I recently redid one of the first quilts I had ever made. It was for my Dad. I can't remember if it was for his birthday, or Father's Day or what. My Father loves golfing, and so for this quilt I chose colors that reminded me of the golf course. The Green, Fairway, Rough, then there's the sand bunker, the water, sky, etc., were all represented through the fabrics in this quilt.
The quilt was coming apart at the seams, so I decided I needed to take the whole thing apart, and totally redo it. As I am ripping out stitches I made over 5 years ago, I realize just how many mistakes I had made. What I would like to do is share with you some of these (BIG) mistakes and explain just how important they are to the overall quilt. Starting from START, to finish, I want to show you how every little detail effects the outcome, from pressing to cutting, to seam allowances to quilting.
This quilt wasn't actually "quilted" back in the day, I had only 2 lines of stitching going horizontally and vertically across the quilt.Also, I didn't get a photo of the binding before the redo, but it was "self-binding." This was before I knew exactly HOW to make binding correctly.
Now, I want to go over everything I did incorrectly on this quilt, step-by-step. ;c)
#1) I IRONED the fabric instead of pressing. - when you are preparing your quilt fabric for a quilt, you should never press down hard and move from side to side as if it were a garment. For quilt fabric, you straighten it out as much as you can with your hands, and PRESS, in an up-and-down fashion. Don't press TOO hard or that too, could warp your fabric. Also, I recommend using plenty of starch. If you're making a washable quilt, then all of your starch will come out in the wash.
#2) I did not have the proper CUTTING tools for quilting. - I truly feel, that it is absolutely ESSENTIAL for every quilter to have at least an 18" x 24" self-healing cutting mat, a 6" x 24" acrylic ruler, and a good rotary cutter with a sharp blade. When I made this quilt, I had a too-small cutting mat and used a wooden yardstick. The yardstick is too thick for use with a rotary cutter. Especially if you're cutting through multiple layers of fabric, also, since the yardstick is not see-through like the acrylic ruler, you can't accurately line up the lines of the ruler with the lines of the cutting mat.
When cutting a 43" piece of pressed fabric, you line up the folded line along the 1" mark on your cutting mat. The folded line should be level with the 1" mark on your mat. Sometimes the folded line is curved a bit. If this happens, you should look at just the right side of your folded line, line up as much as you can, and cut only as much of the fabric as is level with your 1" line. Then, reposition your fabric again, lining up as much as you can with the 1" mark, usually this means cutting a bit of scrap off of the piece of fabric on the right so you get a nice 90 degree angle.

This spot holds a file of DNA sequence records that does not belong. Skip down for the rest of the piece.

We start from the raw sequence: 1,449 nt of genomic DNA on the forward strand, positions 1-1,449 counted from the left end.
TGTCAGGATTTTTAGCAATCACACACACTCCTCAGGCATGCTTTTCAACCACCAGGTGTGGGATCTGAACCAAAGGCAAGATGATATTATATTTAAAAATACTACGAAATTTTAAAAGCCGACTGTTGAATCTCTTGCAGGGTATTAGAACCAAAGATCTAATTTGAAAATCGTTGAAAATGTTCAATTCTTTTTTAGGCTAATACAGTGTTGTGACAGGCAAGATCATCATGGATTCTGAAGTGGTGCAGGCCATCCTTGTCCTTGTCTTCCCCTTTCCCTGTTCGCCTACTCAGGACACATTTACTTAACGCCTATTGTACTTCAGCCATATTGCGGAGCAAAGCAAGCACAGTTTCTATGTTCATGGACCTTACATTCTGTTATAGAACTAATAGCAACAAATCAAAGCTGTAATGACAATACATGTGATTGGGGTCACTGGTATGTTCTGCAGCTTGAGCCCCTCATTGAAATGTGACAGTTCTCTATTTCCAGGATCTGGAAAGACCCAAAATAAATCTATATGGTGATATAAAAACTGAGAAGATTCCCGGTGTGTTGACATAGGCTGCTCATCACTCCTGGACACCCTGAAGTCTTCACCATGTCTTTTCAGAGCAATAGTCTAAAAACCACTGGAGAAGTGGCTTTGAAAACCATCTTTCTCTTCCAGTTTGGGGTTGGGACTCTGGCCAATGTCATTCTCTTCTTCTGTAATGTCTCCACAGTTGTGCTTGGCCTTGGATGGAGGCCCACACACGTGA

IF, for some reason you can't get access to a 24" cutting mat, you are not going to be able to cut accurate straight lines. YOu can only have ONE folded line in order to get accurate cuts that aren't warped at the fold. In this case you are going to have to FIRST cut your piece of fabric AT the fold. THEN, REfold each piece separately to cut.
#3) I did NOT use an accurate seam allowance. - When I first began quilting, I honestly just did NOT know how important it was! < GASP > can you believe that?! LOL Now, I know it is absolutely CRUCIAL to the overall quilt top. Having too much or too little seam allowances can affect the way your blocks fit together. You could lose points on stars, have blocks end "wonky" and that just looks bad. 1/8" here and 1/8" there can really add up too! One side of your quilt could be shorter than the other end, and if you use too SMALL of a seam allowance, you risk your seams coming apart. If you use to LARGE a seam allowance, you will get what is known as the "D-Cup Bra." I bow my head in shame because on this particular quilt, I managed to experience all of these problems and more.